Juno (2007) Screenplay Analysis

Juno (2007), written by Diablo Cody,  won the Academy Award for Best Original Screenplay at the 80th Academy Awards.

Script Formatting Notes

  • Draft Read: Undated
  • Type: Shooting
  • Page Count: 102
  • Reading Speed: Medium
  • Setting(s): Minnisota
  • Plot Structure: Linear, Spanning multiple months
  • Genre(s): Coming-of-Age, Love
  • Theme(s): Love, Pregnancy, Divorce
  • Protagonist Change: Significant

Overall Thoughts

Juno was a big film when it came out. I distinctly remember not being allowed to see it because some clowns people claimed that it supported a pro-life pro-teenage-pregnancy message. Complete nonsense.

The script is unlike any other I have read. Through dialogue and action, it conveys a strong feeling of self-deprecation. In other words, there’s no hero’s journey here, just people trying to make sucky situations a little bit better. And while there are comedic elements, it’s not exactly a comedy either.

What carries the movie is the character of Juno herself, which I will come back to later.


An unplanned teenage pregnancy. That’s basically the whole plot. A husband and wife want to adopt the unborn child, but then in the Third Act the husband asks the wife for a divorce and the story gets interesting.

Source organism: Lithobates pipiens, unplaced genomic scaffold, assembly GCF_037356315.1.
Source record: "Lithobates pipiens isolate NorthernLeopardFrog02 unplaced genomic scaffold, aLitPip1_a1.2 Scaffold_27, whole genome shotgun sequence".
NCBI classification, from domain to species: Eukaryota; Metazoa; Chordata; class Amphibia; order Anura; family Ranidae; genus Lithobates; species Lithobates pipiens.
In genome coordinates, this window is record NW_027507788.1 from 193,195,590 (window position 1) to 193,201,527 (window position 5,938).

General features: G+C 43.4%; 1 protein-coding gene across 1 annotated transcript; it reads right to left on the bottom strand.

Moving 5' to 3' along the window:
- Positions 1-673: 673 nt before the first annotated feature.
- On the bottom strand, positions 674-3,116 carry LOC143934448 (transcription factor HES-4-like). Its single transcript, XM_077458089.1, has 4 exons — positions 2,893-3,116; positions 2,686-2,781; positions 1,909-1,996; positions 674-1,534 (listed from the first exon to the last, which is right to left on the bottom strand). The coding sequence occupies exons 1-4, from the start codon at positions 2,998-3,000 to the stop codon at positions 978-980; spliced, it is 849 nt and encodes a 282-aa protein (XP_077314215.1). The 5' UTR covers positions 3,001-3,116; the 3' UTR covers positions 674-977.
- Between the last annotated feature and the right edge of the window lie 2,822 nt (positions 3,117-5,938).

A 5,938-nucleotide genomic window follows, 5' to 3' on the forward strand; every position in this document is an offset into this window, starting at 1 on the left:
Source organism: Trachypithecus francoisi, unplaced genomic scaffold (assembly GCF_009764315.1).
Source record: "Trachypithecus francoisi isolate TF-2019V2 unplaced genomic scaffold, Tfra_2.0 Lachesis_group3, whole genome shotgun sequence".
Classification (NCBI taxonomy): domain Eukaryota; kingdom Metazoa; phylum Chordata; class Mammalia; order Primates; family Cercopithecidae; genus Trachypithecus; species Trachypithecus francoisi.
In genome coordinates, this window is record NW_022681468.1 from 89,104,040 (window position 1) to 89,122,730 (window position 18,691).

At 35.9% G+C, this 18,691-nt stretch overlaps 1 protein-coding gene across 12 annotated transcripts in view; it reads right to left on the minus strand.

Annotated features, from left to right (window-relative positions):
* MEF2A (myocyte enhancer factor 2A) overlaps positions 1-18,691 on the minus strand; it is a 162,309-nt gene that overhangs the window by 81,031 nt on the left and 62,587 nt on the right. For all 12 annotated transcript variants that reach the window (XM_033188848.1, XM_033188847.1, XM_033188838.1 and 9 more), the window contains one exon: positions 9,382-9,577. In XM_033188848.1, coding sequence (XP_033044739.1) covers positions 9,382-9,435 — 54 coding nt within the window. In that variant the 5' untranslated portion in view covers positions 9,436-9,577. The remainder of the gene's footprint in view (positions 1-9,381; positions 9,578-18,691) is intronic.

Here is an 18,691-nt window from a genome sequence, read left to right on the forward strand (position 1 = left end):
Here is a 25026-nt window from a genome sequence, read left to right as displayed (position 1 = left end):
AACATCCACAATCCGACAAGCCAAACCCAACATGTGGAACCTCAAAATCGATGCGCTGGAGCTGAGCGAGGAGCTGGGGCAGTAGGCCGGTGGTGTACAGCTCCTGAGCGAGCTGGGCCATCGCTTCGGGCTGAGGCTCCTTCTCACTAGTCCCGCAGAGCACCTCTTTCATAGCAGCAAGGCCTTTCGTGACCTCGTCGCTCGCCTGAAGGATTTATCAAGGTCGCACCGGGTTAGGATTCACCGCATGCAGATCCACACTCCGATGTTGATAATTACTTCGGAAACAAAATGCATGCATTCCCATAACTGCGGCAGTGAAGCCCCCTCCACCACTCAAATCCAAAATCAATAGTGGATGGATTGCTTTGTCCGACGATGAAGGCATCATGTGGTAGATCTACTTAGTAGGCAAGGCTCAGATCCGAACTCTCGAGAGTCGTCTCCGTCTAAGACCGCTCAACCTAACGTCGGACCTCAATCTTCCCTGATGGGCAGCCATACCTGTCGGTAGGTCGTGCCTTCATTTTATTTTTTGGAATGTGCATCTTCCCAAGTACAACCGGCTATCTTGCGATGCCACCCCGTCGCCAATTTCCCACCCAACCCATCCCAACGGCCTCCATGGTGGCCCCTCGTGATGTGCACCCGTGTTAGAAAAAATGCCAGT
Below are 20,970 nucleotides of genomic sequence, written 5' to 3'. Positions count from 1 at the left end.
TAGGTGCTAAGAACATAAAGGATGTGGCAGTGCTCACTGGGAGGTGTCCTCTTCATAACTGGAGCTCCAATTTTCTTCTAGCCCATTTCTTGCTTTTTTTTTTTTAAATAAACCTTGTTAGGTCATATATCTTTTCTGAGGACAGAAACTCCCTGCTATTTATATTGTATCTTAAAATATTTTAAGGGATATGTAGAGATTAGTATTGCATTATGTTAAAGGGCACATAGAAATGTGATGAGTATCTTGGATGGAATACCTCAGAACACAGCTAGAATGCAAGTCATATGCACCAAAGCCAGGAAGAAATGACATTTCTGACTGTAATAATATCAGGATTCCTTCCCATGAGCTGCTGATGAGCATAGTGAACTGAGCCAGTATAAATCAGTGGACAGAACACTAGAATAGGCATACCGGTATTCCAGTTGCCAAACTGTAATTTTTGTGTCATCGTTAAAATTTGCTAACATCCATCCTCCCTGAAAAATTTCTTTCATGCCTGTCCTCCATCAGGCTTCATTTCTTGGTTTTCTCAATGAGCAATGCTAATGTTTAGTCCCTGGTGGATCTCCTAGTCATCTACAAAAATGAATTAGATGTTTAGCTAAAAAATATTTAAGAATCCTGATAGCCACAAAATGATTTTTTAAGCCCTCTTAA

Let’s start with Juno, who is an immature misfit. But she has self-confidence and doesn’t take things too seriously. As she is pregnant, she is forced to make big changes in her life and overall worldview. I could dive into the other characters, but in reality, they really are just support.

Dialogue & Pacing

The dialogue, as noted, is self-deprecating. It’s a style of writing I hadn’t seen before.

The story follows Juno’s pregnancy. The story, to me, really gets interesting on page 80 (79% of the way through the script). Up until this point, Juno and Mark, the prospective adoptive father (is that the right term?), had been getting closer and closer. You could read it as though they are on the verge of having an affair, but to me it isn’t quite at that level. The bigger message is that Mark gets along better with a 16-year-old than his wife.

But then Mark says that he’s leaving Vanessa. And the conflict soars. Except not really because Vanessa is pretty much okay with the divorce and Juno agrees to give her baby to Vanessa. Cody definitely does a great job exploring the interests of each character, such as Mark’s love of music and film, which gets us emotionally invested and makes the Third Act really strong.

The pacing works, and I can’t tell you why that is other than what I just wrote. It’s a fast read too.

Emotional Impact

It’s definitely a powerful film, but I wouldn’t call it a very deep one. The themes are deep, but the scenes are more comical, cringy, and awkward if anything.

Best Part of The Scrip

The opening scenes at the drugstore (pages 1-4), as well as the Third Act, which in my opinion really starts on page 80.